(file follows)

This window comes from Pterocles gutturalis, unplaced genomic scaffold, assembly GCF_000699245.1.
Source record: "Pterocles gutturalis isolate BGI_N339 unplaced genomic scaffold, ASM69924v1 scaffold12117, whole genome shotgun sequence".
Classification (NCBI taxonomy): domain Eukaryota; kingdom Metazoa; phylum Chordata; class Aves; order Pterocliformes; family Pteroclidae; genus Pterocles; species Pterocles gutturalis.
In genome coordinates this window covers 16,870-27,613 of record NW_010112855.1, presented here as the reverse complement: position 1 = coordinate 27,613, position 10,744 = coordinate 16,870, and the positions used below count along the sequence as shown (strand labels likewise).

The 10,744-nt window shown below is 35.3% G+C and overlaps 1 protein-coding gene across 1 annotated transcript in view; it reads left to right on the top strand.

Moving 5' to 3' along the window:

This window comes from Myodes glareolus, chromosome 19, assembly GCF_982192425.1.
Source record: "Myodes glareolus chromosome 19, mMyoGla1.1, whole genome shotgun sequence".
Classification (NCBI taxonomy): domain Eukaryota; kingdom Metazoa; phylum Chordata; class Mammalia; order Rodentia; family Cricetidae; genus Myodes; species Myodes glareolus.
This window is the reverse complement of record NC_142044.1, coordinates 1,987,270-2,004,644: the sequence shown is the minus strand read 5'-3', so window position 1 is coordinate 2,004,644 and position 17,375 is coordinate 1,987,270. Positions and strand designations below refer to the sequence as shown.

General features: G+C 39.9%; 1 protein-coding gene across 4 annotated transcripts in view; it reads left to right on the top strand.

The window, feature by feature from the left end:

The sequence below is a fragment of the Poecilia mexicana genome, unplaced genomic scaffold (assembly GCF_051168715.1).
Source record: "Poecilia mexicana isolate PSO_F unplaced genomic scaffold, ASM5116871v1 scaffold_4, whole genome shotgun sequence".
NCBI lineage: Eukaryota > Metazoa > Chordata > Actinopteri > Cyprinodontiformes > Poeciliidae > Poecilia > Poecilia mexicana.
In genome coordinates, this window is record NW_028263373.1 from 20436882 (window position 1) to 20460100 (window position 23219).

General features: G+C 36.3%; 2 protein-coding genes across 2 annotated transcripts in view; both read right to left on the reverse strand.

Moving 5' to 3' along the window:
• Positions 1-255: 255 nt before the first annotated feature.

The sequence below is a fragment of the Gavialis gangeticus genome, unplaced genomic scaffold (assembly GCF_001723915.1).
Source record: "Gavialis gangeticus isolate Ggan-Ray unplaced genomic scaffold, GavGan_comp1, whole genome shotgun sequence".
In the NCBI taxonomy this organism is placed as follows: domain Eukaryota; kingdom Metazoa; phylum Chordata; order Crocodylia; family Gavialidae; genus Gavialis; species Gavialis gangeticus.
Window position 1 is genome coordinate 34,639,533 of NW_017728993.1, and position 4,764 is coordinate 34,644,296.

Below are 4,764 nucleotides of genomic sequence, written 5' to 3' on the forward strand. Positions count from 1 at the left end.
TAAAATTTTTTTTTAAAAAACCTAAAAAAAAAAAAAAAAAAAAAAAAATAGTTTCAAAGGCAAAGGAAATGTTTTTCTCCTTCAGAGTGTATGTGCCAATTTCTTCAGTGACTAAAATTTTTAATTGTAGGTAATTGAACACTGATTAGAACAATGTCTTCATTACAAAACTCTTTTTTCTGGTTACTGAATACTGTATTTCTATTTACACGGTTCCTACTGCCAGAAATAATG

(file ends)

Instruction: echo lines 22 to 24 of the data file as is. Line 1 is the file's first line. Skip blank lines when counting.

In the NCBI taxonomy this organism is placed as follows: domain Eukaryota; kingdom Metazoa; phylum Chordata; order Crocodylia; family Gavialidae; genus Gavialis; species Gavialis gangeticus.
Window position 1 is genome coordinate 34,639,533 of NW_017728993.1, and position 4,764 is coordinate 34,644,296.

Below are 4,764 nucleotides of genomic sequence, written 5' to 3' on the forward strand. Positions count from 1 at the left end.